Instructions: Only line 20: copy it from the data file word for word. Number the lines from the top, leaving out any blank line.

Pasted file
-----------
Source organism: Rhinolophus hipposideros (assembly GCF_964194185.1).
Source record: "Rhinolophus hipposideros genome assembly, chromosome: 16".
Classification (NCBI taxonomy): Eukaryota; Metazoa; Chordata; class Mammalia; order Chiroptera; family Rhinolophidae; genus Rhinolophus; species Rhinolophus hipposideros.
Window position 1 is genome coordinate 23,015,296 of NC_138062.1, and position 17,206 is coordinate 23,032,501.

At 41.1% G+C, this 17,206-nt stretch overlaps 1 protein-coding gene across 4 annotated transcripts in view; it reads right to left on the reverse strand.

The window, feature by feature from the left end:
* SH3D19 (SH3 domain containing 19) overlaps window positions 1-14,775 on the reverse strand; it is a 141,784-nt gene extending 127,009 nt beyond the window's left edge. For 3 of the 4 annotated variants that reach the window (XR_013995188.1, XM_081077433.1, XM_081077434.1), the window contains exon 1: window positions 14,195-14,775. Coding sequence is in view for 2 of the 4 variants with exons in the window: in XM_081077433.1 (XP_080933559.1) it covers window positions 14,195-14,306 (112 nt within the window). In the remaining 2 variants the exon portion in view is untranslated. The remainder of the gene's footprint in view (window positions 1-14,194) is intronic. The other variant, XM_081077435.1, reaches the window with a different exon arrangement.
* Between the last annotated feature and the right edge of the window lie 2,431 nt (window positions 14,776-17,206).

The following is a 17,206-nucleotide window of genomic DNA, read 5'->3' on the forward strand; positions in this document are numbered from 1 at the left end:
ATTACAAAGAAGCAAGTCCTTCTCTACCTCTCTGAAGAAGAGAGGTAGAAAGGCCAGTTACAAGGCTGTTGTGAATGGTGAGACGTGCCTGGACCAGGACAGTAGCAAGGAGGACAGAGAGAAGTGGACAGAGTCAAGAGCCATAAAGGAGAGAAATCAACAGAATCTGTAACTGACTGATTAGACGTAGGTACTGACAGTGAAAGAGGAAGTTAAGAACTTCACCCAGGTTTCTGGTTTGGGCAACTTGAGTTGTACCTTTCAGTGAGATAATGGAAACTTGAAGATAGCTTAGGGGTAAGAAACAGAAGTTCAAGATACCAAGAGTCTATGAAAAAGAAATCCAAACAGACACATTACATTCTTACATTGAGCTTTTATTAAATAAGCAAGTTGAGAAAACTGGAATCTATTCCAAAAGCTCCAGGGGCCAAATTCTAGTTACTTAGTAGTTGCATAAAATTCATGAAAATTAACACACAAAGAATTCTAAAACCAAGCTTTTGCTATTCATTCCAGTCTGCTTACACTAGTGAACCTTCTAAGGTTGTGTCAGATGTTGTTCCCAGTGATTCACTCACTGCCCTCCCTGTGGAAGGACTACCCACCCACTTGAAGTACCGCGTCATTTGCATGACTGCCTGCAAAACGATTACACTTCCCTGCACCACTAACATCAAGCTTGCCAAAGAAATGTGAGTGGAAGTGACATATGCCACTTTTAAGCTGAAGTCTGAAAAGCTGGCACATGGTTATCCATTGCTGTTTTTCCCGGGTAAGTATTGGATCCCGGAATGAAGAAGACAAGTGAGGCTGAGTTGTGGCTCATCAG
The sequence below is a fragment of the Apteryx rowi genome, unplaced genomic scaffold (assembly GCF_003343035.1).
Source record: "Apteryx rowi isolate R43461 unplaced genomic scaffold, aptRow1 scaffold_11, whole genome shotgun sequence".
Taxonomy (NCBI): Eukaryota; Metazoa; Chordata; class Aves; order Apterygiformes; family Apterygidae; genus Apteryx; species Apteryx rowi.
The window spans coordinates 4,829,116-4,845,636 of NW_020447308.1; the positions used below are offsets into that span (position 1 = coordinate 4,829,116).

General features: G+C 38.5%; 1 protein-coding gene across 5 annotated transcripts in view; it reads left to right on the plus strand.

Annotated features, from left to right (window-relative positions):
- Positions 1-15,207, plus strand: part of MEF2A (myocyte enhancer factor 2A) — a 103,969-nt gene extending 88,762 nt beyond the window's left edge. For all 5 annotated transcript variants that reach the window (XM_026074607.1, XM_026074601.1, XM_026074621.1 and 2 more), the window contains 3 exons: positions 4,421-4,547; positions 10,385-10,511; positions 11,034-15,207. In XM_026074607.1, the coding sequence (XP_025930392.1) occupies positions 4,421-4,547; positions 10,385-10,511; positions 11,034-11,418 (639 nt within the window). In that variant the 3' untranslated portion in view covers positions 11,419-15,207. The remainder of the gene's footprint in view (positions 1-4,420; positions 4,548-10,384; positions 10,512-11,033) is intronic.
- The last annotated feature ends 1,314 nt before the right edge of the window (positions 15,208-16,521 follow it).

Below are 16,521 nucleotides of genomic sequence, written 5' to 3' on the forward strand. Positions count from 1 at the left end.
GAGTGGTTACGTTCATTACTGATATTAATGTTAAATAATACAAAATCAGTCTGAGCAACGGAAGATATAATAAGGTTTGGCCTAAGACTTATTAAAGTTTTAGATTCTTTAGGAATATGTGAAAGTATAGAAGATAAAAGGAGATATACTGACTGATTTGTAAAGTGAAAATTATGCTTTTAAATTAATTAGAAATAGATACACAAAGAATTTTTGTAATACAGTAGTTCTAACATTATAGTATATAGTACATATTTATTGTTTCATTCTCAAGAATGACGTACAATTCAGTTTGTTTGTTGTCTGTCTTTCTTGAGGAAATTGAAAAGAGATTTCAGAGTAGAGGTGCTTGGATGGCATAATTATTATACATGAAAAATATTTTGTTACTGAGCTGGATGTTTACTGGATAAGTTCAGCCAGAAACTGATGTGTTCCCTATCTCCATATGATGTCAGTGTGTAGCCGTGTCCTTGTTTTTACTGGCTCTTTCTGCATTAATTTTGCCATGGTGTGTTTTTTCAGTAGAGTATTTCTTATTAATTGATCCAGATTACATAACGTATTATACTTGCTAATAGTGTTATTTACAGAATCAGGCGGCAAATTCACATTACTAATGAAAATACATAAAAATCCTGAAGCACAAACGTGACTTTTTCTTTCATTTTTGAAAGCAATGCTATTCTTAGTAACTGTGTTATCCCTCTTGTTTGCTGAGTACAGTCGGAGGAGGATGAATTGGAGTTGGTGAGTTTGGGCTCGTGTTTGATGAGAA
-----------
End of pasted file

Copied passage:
GAGTGGTTACGTTCATTACTGATATTAATGTTAAATAATACAAAATCAGTCTGAGCAACGGAAGATATAATAAGGTTTGGCCTAAGACTTATTAAAGTTTTAGATTCTTTAGGAATATGTGAAAGTATAGAAGATAAAAGGAGATATACTGACTGATTTGTAAAGTGAAAATTATGCTTTTAAATTAATTAGAAATAGATACACAAAGAATTTTTGTAATACAGTAGTTCTAACATTATAGTATATAGTACATATTTATTGTTTCATTCTCAAGAATGACGTACAATTCAGTTTGTTTGTTGTCTGTCTTTCTTGAGGAAATTGAAAAGAGATTTCAGAGTAGAGGTGCTTGGATGGCATAATTATTATACATGAAAAATATTTTGTTACTGAGCTGGATGTTTACTGGATAAGTTCAGCCAGAAACTGATGTGTTCCCTATCTCCATATGATGTCAGTGTGTAGCCGTGTCCTTGTTTTTACTGGCTCTTTCTGCATTAATTTTGCCATGGTGTGTTTTTTCAGTAGAGTATTTCTTATTAATTGATCCAGATTACATAACGTATTATACTTGCTAATAGTGTTATTTACAGAATCAGGCGGCAAATTCACATTACTAATGAAAATACATAAAAATCCTGAAGCACAAACGTGACTTTTTCTTTCATTTTTGAAAGCAATGCTATTCTTAGTAACTGTGTTATCCCTCTTGTTTGCTGAGTACAGTCGGAGGAGGATGAATTGGAGTTGGTGAGTTTGGGCTCGTGTTTGATGAGAA